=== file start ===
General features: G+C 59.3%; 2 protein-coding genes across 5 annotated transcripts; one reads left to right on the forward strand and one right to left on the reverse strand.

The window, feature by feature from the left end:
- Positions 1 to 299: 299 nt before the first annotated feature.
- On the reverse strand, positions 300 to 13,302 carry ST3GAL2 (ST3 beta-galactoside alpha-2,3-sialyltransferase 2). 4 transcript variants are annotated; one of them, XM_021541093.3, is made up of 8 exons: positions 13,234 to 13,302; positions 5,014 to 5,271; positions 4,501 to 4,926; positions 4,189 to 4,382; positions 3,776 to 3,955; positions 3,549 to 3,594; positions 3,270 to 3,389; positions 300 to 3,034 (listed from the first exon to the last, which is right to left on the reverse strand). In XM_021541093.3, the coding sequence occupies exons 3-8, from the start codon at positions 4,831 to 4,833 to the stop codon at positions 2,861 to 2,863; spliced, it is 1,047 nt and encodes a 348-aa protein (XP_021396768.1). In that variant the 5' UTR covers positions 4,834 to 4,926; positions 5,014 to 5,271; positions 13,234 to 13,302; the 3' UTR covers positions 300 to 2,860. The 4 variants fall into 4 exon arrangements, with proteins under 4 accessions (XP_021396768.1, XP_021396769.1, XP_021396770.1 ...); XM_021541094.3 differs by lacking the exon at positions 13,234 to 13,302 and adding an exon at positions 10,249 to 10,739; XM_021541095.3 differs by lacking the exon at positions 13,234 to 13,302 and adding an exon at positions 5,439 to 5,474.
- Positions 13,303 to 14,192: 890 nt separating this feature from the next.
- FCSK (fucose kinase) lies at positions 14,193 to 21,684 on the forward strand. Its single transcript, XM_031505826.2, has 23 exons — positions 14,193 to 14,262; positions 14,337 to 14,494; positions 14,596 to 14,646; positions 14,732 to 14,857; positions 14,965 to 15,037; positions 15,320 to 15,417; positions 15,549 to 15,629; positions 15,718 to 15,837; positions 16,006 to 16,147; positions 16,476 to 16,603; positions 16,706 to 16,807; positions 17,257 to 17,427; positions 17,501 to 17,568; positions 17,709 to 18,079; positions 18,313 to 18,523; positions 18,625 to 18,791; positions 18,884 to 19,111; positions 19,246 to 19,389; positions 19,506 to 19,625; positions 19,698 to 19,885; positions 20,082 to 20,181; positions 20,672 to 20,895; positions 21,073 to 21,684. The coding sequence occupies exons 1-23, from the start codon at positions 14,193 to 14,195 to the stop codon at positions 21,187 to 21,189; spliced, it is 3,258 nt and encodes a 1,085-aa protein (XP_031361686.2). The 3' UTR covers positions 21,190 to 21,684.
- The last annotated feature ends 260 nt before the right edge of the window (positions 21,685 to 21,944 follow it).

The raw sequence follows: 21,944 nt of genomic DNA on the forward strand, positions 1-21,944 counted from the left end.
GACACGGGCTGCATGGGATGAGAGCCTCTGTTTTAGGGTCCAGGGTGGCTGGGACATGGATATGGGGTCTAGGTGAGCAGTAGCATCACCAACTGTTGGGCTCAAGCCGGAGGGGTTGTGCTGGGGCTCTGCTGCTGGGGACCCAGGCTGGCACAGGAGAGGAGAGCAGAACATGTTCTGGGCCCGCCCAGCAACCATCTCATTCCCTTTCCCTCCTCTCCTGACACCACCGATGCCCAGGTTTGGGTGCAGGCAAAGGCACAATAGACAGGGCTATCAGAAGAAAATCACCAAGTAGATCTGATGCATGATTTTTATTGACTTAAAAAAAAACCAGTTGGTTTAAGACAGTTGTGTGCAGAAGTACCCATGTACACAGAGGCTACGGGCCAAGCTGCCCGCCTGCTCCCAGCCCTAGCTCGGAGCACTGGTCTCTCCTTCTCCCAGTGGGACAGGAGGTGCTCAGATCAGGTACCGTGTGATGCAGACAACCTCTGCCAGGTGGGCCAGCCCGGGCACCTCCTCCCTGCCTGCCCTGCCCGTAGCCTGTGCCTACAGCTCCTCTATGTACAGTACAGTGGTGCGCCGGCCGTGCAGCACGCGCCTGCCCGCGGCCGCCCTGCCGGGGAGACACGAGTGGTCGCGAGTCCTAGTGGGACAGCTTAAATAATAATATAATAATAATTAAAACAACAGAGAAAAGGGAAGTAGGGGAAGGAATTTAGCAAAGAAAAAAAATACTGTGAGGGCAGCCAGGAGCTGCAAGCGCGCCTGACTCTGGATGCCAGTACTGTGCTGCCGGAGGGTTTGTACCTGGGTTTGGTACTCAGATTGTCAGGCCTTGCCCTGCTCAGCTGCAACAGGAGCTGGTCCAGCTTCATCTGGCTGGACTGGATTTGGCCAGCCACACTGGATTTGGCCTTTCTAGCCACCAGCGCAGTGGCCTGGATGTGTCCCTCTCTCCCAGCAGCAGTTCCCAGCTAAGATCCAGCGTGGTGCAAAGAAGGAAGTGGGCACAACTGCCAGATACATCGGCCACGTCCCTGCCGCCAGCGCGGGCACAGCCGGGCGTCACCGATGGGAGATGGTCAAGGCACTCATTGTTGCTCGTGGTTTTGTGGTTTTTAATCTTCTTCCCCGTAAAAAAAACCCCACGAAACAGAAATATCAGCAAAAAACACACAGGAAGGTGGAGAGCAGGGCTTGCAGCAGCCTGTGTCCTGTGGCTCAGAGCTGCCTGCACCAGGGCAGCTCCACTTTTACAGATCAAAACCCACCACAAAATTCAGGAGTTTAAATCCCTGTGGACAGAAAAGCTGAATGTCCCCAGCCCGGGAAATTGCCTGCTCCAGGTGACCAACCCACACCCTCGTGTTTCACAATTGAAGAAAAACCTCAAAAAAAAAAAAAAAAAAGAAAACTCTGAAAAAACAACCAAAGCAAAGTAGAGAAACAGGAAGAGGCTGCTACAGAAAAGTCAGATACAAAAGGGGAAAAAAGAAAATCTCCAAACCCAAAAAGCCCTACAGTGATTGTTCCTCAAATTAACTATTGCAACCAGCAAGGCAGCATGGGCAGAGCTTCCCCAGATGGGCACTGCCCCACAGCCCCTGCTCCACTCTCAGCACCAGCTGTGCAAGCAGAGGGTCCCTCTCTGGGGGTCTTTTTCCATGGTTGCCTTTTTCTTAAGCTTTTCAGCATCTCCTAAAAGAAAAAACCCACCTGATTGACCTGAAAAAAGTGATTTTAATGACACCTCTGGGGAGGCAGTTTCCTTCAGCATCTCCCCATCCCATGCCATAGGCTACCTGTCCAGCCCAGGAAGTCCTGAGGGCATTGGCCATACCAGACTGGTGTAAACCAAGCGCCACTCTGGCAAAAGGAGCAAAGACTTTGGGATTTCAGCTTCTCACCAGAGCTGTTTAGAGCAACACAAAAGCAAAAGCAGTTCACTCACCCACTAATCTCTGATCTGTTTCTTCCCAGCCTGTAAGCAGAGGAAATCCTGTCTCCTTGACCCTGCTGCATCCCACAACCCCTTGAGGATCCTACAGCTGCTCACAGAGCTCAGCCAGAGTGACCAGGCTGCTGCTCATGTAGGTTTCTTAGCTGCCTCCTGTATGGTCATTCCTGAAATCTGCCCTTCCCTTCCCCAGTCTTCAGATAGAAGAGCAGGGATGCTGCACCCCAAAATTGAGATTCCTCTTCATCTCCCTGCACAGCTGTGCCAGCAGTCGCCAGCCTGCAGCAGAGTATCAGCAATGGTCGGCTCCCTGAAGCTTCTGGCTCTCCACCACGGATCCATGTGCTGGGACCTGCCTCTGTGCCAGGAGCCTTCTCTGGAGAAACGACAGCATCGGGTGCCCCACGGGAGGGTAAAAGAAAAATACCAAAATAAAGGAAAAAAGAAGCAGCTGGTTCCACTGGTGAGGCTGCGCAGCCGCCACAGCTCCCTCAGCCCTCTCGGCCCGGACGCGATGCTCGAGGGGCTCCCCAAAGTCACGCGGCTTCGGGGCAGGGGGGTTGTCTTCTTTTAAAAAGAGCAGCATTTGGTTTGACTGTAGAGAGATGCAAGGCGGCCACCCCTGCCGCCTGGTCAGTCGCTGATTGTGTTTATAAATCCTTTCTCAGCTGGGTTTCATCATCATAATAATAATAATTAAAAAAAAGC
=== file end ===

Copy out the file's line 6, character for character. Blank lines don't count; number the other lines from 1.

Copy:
- FCSK (fucose kinase) lies at positions 14,193 to 21,684 on the forward strand. Its single transcript, XM_031505826.2, has 23 exons — positions 14,193 to 14,262; positions 14,337 to 14,494; positions 14,596 to 14,646; positions 14,732 to 14,857; positions 14,965 to 15,037; positions 15,320 to 15,417; positions 15,549 to 15,629; positions 15,718 to 15,837; positions 16,006 to 16,147; positions 16,476 to 16,603; positions 16,706 to 16,807; positions 17,257 to 17,427; positions 17,501 to 17,568; positions 17,709 to 18,079; positions 18,313 to 18,523; positions 18,625 to 18,791; positions 18,884 to 19,111; positions 19,246 to 19,389; positions 19,506 to 19,625; positions 19,698 to 19,885; positions 20,082 to 20,181; positions 20,672 to 20,895; positions 21,073 to 21,684. The coding sequence occupies exons 1-23, from the start codon at positions 14,193 to 14,195 to the stop codon at positions 21,187 to 21,189; spliced, it is 3,258 nt and encodes a 1,085-aa protein (XP_031361686.2). The 3' UTR covers positions 21,190 to 21,684.